They can, but they can't do it while running a sustainable business. Some companies can afford to lose money on their business on every order, and some businesses can't. Once you scale, it's becoming more and more challenging to do that because you're literally losing more and more money as you grow your business. That's not a great business model. At the end of the day, retailers and brands need to choose between an on-demand experience that will allow them to compete (but has) an unsustainable unit economics type of model or not being able to compete and running their existing business model. What we're here to do is basically to combine the best of both worlds.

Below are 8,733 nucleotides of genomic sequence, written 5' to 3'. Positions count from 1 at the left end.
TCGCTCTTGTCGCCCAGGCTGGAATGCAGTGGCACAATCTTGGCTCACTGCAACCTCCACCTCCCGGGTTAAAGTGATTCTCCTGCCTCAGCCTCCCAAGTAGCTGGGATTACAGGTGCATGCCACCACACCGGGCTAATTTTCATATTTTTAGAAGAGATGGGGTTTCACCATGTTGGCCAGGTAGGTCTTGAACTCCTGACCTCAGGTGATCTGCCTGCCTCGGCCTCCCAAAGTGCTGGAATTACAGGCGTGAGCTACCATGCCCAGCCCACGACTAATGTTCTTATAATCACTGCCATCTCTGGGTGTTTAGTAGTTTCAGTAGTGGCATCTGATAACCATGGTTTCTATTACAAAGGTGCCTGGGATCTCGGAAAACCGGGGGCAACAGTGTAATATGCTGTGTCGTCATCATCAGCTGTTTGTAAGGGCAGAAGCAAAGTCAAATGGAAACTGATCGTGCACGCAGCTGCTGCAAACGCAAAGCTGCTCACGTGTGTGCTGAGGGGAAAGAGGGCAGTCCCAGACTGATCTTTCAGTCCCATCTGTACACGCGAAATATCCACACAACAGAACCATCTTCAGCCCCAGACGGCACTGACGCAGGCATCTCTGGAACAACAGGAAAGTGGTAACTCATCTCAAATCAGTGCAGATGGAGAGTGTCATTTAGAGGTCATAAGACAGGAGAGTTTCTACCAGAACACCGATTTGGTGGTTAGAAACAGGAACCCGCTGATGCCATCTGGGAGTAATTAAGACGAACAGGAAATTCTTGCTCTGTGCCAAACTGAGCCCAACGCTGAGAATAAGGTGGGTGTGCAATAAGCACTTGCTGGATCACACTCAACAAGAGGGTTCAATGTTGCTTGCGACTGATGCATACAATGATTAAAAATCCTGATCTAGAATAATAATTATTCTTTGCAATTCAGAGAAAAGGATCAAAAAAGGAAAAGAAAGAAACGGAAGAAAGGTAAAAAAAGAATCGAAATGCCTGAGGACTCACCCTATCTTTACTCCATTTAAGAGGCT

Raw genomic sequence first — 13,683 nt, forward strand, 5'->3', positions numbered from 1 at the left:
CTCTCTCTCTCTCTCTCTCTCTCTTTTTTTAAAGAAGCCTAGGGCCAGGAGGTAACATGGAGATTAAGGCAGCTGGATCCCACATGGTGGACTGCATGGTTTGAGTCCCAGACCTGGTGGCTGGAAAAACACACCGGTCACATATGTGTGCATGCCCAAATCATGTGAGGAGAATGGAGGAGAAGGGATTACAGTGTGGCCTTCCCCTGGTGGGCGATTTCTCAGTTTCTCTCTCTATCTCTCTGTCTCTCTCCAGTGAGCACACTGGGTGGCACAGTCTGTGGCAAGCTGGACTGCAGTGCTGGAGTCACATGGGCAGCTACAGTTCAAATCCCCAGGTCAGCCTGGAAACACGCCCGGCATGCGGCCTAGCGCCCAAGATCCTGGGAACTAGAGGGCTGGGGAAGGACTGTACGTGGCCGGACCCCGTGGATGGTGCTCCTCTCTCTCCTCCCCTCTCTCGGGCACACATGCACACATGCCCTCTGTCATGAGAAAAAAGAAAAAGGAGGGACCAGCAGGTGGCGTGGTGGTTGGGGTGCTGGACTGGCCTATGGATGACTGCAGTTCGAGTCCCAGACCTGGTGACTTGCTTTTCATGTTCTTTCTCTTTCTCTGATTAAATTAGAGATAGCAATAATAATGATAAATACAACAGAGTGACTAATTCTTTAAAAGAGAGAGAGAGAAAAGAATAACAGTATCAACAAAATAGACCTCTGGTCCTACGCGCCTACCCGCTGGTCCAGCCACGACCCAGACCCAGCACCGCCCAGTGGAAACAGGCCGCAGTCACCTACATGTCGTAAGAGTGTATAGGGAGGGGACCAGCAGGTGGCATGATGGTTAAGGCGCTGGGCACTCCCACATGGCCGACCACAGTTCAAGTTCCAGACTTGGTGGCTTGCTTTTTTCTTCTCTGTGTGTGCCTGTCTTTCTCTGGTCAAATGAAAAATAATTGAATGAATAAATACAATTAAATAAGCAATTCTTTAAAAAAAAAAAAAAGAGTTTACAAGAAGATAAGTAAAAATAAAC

At the heart of it is that in order to allow for speed, you really need proximity. At the same time, the closer you get to your customers, it is actually more and more challenging to run an efficient business because everything that the industry learned about supply chains is that consolidation is how to drive more efficiency. Going closer only makes the situation worse from a unit economics perspective. At the same time, the starting point for a lot of these businesses is that they're already losing on their e-commerce business. When we came and said, "You actually need to go against economies of scale," a lot of people laughed because it doesn't really make sense. The only way it does make sense is if you're able to inject a new type of model and a new stack of tech.